I love my international voiceover clients.
So far this year I’ve had the pleasure of working with clients in Austria, Canada, Italy, Brazil, Holland, France, Columbia, and the UK. Every single one of them is a blast to work with and I sincerely value their business.
Over the years, I’ve learned a few tricks to working well with international clients.
Good communication is everything! That’s critical for all clients, but it’s even more important with international clients. Often, English is a second language for both your client and the end-client so lines of communication must be strong and clear concerning all aspects of production.
The rate: if your clients pays you in a foreign currency, it’s incumbent upon you to understand the current rate exchange so you know how much you’re actually going to get paid. Most of the time I use Google. For example, if a client offers to pay me 300 Euros for a project, I Google “300 Euros to Dollars” and a calculator pops up at the top of the search results. You can see it here. As of this writing, 300 Euros equals $337.95. Oh, and don’t forget to keep in mind the PayPal or wire transfer fee!
The script: Often, the writer of the script speaks English as a second language. Most of my international clients & I have an agreement that if there is a word/phrase or two that is not proper English, I fix it on the fly and let them know. If a script is riddled with errors, give them a chance to fix it before I record. And yes, sometimes the end-client insists that you read it as is, boo-boos and all.
The direction: sometimes the client has trouble coming up with the right words to describe who they want you to narrate a script. A good trick is to direct them to your demo and ask them which track matches the read they want. This is also a good reason why you should have an online portfolio of your past work, like this one.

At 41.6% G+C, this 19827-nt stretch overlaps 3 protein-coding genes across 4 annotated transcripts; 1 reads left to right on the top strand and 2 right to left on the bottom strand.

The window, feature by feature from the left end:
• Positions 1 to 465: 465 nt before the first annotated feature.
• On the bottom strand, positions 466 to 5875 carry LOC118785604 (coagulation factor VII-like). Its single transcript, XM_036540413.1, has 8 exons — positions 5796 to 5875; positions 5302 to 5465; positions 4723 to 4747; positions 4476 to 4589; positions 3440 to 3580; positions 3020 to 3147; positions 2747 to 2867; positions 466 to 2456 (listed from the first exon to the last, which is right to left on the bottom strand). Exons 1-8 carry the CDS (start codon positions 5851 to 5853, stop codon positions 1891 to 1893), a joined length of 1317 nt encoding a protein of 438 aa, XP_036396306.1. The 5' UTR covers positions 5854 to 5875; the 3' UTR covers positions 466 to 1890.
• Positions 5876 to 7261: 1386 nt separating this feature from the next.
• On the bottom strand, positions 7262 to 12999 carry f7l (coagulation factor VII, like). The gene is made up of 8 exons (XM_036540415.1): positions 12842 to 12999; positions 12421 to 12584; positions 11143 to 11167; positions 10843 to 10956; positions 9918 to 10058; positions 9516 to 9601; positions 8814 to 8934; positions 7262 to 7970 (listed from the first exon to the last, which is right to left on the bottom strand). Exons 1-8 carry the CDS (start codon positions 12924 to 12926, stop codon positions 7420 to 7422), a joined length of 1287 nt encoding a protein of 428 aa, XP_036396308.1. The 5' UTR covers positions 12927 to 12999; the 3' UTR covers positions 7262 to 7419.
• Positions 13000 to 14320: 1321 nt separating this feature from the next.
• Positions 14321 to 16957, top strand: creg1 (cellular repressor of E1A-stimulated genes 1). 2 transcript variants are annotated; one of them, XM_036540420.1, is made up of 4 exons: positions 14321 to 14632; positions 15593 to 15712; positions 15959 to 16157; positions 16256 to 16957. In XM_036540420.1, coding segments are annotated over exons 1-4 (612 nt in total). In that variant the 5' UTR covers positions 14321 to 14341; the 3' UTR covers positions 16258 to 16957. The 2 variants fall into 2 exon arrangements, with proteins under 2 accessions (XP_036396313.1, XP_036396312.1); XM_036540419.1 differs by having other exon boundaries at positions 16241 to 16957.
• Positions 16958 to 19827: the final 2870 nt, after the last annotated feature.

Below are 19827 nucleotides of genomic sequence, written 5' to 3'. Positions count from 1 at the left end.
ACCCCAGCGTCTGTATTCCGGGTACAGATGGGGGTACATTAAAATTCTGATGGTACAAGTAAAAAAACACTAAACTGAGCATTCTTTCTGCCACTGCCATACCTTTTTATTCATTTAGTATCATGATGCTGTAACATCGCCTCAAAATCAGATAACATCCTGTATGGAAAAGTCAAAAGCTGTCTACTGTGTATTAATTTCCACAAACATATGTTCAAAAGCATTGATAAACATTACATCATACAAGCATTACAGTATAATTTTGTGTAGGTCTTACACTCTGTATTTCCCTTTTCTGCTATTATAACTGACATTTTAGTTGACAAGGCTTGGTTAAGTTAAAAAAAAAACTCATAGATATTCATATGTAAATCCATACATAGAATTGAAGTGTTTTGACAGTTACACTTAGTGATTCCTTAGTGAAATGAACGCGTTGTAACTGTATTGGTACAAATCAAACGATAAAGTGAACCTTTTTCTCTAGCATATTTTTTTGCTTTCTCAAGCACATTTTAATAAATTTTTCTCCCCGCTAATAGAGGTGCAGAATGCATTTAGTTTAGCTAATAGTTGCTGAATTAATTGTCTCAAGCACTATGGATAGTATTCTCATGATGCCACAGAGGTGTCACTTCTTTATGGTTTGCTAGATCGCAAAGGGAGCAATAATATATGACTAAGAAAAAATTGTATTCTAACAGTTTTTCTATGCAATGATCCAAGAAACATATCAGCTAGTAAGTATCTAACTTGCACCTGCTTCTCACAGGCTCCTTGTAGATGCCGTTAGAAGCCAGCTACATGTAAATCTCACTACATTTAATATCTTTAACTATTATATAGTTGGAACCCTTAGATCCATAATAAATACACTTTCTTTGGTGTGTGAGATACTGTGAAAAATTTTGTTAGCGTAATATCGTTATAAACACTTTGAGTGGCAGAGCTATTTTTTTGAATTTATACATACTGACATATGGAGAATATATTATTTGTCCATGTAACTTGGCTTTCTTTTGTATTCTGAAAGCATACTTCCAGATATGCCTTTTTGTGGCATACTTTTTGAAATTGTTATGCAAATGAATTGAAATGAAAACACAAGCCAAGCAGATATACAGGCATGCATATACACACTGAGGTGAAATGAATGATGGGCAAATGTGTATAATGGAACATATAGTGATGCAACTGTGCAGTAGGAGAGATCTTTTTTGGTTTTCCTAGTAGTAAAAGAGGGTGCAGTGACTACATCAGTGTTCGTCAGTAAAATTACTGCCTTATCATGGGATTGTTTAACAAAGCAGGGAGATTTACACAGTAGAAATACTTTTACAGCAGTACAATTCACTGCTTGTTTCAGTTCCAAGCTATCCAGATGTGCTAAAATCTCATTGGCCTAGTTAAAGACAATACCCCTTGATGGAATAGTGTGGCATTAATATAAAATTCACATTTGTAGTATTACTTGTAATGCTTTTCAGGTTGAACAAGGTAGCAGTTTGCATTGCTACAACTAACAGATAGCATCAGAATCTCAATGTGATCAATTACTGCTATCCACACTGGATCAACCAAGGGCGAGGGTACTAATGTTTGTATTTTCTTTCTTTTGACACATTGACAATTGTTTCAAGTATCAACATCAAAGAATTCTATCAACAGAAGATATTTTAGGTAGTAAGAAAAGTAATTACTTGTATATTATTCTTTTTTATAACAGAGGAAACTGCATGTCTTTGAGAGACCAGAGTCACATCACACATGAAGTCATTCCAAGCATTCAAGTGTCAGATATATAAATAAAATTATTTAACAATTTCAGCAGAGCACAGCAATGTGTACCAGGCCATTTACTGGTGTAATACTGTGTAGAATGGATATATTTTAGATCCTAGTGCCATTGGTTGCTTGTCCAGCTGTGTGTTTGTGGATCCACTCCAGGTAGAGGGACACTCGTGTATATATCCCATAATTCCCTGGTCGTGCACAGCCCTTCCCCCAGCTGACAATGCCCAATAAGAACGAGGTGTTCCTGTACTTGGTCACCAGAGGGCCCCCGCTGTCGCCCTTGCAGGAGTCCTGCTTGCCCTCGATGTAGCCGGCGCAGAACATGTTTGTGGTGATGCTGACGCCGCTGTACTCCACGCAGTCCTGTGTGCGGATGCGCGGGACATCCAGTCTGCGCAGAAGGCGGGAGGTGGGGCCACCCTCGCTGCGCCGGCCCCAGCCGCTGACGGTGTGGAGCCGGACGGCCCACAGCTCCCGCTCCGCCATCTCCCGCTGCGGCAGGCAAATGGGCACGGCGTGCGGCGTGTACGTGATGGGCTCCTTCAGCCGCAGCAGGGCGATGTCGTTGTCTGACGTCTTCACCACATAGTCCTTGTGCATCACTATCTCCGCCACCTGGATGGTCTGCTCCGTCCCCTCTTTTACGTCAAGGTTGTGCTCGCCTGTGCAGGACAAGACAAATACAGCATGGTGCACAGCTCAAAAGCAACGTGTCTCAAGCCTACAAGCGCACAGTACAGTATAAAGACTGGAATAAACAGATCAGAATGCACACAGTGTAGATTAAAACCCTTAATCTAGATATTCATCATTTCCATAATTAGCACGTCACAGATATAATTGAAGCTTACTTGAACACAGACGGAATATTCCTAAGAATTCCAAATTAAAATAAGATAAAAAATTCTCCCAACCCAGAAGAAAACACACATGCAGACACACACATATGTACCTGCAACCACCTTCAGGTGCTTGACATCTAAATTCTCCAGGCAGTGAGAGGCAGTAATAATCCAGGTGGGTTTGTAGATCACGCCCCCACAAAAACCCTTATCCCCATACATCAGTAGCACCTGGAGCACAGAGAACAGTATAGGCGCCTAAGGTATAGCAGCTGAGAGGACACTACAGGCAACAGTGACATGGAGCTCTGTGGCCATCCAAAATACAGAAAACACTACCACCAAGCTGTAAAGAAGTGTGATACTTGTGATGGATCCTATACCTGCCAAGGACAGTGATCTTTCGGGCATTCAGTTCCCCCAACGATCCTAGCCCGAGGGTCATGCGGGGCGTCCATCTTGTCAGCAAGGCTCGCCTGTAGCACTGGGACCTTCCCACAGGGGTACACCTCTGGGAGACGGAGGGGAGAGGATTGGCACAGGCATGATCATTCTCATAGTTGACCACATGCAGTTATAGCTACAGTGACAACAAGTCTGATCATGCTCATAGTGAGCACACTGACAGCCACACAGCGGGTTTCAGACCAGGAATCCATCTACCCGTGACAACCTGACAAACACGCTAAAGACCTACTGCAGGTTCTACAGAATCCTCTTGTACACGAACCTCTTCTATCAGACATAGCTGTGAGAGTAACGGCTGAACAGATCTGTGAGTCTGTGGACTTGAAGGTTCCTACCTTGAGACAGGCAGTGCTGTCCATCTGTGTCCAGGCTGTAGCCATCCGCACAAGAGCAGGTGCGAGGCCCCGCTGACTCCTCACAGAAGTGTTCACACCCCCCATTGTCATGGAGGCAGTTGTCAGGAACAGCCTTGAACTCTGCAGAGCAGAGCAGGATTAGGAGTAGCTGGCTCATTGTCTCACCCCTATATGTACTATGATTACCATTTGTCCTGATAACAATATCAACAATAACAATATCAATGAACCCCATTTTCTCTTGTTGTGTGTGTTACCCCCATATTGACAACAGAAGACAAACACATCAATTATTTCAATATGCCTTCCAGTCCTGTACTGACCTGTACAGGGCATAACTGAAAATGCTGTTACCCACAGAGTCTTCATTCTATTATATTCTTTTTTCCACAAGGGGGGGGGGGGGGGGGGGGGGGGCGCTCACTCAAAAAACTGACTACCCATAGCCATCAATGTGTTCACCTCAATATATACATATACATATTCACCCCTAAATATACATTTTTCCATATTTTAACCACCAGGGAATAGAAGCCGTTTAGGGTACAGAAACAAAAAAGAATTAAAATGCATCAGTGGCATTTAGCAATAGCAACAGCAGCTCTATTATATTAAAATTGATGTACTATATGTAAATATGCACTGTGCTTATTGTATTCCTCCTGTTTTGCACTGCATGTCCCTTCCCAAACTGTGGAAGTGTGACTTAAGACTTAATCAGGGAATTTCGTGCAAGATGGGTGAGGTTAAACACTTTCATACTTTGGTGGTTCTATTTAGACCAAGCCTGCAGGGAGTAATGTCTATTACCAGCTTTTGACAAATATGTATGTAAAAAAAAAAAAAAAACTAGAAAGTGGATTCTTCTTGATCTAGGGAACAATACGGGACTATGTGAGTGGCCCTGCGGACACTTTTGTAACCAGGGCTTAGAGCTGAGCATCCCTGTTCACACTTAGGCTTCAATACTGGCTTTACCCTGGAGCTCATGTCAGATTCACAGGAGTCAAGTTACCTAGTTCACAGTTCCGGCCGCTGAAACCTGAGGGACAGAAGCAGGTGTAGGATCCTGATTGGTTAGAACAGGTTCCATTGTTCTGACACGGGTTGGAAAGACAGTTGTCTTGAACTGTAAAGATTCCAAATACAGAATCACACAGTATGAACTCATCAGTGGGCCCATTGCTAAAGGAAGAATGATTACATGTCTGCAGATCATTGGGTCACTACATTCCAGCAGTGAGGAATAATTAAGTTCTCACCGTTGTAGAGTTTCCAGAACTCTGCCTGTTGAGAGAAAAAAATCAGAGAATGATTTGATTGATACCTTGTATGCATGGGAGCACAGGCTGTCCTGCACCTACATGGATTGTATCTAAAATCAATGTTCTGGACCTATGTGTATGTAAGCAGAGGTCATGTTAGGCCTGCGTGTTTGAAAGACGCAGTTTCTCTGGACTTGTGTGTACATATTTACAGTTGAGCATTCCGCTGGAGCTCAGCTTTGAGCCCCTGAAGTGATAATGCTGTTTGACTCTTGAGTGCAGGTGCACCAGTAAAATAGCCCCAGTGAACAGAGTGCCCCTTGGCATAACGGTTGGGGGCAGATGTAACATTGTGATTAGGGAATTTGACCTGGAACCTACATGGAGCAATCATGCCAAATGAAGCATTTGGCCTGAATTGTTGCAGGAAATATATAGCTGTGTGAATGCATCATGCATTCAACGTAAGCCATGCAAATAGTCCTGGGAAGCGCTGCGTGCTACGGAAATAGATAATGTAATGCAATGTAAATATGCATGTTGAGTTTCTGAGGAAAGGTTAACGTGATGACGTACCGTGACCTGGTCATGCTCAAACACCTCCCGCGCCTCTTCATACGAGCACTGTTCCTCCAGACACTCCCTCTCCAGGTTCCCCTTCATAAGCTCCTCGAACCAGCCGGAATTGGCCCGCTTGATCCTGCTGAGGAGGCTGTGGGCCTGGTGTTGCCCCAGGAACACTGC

The little things: here’s an example. I’ve noticed that international clients prefer to hear 2015 as “20 15” and domestic clients prefer “2000 15”, with exceptions on both sides, of course.
Here’s in interesting one. Over the past few weeks, I’ve had two different international clients comment on how I say “our”. They said I pronounce it “ow-er” and they prefer “are”. So last week I go to a studio for a local client and being all self-conscious I pronounce it “are”. And of course they ask me to pronounce it “ow-er”!
TIP OF THE WEEK
If you have international clients and your scripts have a lot of errors, offer to be their proofreader! One of my international clients pays me to proofread the scripts I narrate as well as scripts of other voice talents on their roster. Just last week I proofread their new website. It’s an easy revenue stream and you’re helping yourself as well as them!
NEWS AND NOTES!
The article I wrote for Voice Over Xtra releases today! And here it is.
QUOTE OF THE WEEK